A stroll in Pablo Picasso’s footsteps in Montmartre; breathing in the scents of Provence; a humbling walk along D-Day beaches: These and all of France’s other attractions will once again become easily accessible to most foreign tourists as of next week – if they are vaccinated.
France is putting itself back on the menu as a destination for international tourists who have had coronavirus jabs. The government announced Friday that it is removing the need for coronavirus tests for vaccinated Europeans. It also is allowing vaccinated tourists from most of the rest of the world, including North America, much of Asia, Africa, the Middle East and Central America to also come back, provided they have a negative test.
The relaxed rules will kick in from Wednesday, offering a boost for France’s tourism sector. For French tour guide Linda Zenou, the return of foreign visitors cannot come soon enough: unemployment payments that she’s been surviving on during the pandemic stopped last month, leaving her with “no more resources, nothing.” The 61-year-old has had no foreign tourists to guide since she led a busload of English and Spanish speakers around the Palace of Versailles in February, 2020.
“Every day there are announcements that the Americans – ‘Whoopee!’ – et cetera are coming back,” she said. “It’s going to take time to put in place and since I’m desperate, it’s hard to be positive.”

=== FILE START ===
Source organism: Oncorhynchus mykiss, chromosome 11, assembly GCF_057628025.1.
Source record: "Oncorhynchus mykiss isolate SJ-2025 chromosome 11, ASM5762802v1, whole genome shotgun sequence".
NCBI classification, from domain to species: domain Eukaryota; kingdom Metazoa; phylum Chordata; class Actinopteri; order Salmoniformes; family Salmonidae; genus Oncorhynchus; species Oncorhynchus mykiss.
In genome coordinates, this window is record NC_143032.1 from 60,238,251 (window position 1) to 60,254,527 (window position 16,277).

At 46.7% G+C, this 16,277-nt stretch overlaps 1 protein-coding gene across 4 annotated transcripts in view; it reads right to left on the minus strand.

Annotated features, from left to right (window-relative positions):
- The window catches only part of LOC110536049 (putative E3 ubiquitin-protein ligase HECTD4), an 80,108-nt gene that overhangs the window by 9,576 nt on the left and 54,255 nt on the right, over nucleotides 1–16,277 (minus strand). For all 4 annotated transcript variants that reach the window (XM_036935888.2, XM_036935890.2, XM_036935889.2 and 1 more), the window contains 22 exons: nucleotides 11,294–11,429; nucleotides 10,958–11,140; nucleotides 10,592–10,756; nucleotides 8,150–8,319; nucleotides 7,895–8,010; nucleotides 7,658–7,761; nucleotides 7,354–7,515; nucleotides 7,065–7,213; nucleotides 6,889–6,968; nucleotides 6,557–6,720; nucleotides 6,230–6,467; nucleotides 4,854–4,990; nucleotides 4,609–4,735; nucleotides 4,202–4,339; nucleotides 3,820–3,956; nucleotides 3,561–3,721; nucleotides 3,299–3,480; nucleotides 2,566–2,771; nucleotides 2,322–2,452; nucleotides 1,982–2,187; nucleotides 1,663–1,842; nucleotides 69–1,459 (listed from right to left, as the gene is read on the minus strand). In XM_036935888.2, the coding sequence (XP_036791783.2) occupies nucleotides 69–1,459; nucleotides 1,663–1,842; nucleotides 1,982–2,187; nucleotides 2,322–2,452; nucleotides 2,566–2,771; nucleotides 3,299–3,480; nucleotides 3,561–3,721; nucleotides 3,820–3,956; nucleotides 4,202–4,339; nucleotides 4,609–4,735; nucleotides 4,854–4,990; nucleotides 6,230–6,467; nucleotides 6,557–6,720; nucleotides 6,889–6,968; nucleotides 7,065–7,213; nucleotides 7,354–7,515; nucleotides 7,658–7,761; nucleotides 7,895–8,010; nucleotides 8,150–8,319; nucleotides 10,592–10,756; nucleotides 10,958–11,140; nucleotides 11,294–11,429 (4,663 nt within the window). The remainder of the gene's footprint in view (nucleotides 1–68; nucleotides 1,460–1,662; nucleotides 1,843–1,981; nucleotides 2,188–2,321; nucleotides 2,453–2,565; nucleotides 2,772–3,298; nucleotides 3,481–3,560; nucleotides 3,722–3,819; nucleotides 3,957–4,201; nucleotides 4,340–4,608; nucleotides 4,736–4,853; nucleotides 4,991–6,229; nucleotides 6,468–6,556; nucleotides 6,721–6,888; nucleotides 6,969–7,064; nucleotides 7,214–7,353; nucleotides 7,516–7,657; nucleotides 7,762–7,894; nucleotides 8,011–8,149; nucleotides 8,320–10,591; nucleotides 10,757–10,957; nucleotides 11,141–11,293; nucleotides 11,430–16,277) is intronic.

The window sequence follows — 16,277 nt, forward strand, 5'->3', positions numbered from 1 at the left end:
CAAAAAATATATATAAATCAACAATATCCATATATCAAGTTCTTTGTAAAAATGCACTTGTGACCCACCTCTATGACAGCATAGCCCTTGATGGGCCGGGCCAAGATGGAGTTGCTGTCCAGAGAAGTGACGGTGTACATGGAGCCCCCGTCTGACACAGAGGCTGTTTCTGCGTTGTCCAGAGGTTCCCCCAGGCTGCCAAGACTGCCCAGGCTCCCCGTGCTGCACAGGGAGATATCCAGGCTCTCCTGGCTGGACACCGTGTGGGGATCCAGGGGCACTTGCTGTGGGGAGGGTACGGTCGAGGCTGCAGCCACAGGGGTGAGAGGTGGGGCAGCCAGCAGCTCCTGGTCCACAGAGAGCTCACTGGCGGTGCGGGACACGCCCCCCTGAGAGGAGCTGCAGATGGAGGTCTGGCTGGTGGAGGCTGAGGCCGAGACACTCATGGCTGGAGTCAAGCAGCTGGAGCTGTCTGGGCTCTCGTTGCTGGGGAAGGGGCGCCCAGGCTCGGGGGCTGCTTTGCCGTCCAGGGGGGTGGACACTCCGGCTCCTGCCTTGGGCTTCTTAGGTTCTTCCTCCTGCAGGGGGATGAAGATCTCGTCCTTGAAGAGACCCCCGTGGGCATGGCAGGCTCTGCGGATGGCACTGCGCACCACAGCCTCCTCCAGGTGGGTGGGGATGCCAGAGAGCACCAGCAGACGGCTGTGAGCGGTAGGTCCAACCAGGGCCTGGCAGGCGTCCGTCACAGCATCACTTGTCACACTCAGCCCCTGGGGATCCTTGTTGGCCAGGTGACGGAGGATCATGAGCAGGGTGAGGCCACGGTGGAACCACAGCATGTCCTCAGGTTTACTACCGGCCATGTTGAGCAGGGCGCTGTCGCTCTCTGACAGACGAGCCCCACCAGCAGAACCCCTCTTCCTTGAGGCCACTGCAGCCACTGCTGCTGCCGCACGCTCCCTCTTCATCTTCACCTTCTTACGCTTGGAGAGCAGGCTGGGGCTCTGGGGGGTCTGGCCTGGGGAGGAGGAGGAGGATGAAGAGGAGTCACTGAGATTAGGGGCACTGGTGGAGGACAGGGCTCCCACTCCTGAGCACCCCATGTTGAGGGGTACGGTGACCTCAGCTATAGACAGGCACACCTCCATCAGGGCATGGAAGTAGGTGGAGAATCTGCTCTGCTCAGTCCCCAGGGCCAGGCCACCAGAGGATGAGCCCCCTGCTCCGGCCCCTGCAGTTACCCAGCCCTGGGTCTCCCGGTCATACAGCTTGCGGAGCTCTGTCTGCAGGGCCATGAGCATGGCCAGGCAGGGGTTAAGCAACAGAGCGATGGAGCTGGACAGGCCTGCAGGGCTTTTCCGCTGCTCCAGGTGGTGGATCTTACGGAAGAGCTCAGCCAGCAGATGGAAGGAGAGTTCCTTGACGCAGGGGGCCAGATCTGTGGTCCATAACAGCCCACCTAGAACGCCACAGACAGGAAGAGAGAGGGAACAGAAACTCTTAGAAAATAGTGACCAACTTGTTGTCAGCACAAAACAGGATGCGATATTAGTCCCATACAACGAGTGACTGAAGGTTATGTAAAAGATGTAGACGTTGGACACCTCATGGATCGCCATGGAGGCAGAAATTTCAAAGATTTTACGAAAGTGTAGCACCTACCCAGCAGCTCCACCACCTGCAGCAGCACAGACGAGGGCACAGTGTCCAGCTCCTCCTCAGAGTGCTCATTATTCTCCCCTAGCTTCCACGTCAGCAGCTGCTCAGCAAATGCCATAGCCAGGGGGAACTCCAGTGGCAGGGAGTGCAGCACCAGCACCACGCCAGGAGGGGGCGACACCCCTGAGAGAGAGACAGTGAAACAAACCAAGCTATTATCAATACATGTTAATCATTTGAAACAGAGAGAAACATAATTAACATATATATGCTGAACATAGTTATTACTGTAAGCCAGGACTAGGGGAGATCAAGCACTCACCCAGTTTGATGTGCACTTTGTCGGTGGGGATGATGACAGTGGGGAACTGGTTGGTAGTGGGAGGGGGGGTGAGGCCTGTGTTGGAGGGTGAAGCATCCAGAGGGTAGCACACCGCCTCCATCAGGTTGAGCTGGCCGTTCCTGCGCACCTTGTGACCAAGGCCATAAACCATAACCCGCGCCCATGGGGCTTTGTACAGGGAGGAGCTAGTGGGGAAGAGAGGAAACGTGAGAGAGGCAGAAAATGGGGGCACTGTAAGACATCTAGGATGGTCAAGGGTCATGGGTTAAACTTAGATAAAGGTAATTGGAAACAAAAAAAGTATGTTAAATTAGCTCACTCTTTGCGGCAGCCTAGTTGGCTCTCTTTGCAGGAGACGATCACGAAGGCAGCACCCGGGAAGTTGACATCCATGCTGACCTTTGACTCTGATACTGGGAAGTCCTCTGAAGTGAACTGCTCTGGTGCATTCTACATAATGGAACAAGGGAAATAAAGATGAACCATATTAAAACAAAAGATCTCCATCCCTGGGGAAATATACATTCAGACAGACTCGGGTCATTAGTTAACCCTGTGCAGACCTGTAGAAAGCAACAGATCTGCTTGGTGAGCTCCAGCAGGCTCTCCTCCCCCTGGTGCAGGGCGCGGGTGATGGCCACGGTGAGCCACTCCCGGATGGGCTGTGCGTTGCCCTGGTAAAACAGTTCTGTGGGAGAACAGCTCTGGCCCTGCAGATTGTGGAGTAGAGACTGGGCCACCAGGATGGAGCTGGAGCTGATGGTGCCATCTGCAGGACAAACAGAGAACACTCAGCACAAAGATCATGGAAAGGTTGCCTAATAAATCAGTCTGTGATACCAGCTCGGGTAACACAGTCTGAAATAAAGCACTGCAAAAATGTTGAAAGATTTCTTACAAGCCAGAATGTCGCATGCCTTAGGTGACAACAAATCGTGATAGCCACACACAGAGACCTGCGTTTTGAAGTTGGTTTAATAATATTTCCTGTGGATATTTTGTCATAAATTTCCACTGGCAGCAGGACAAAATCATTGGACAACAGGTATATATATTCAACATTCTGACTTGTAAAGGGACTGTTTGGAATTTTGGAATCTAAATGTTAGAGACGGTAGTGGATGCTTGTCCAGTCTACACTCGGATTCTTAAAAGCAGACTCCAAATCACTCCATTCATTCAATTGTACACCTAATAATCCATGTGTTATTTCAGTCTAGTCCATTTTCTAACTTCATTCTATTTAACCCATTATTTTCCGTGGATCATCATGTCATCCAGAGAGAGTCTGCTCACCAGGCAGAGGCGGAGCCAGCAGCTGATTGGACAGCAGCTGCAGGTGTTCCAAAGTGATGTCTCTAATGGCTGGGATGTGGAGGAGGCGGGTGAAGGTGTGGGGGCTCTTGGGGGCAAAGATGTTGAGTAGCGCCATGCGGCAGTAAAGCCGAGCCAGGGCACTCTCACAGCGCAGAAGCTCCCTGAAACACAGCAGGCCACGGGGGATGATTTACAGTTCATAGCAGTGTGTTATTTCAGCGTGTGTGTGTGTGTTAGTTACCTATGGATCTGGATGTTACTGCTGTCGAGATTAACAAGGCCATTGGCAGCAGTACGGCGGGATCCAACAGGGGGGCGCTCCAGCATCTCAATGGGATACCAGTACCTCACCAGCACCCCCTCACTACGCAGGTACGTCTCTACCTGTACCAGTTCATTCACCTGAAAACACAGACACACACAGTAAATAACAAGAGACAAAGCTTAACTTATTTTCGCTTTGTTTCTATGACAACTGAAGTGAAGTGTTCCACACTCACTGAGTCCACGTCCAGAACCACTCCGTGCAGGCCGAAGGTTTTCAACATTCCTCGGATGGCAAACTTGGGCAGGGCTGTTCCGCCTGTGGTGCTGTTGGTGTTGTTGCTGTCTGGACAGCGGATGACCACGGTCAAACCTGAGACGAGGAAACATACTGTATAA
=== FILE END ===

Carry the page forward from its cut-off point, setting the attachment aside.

Tourism to France will still not be possible from countries wrestling with virus surges and worrisome variants. This “red list” for the moment has 16 countries, including India, South Africa and Brazil.
Outside of Europe, most of the rest of the world is classed as “orange” in the new travel rulebook released Friday by the French government.
Vaccinated visitors from “orange” countries – including Canada, the United States and Britain – will no longer need to quarantine on arrival and will no longer have to justify the reasons for their trip to France. They will, however, still be asked for a negative PCR test no older than 72 hours or a negative antigenic test of no more than 48 hours.
Unvaccinated children will be allowed in with vaccinated adults, but will have to show a negative test from age 11.
European visitors and those from seven countries classed as “green” – Australia, South Korea, Israel, Japan, Lebanon, New Zealand and Singapore – will no longer need to undergo testing if they’re vaccinated.
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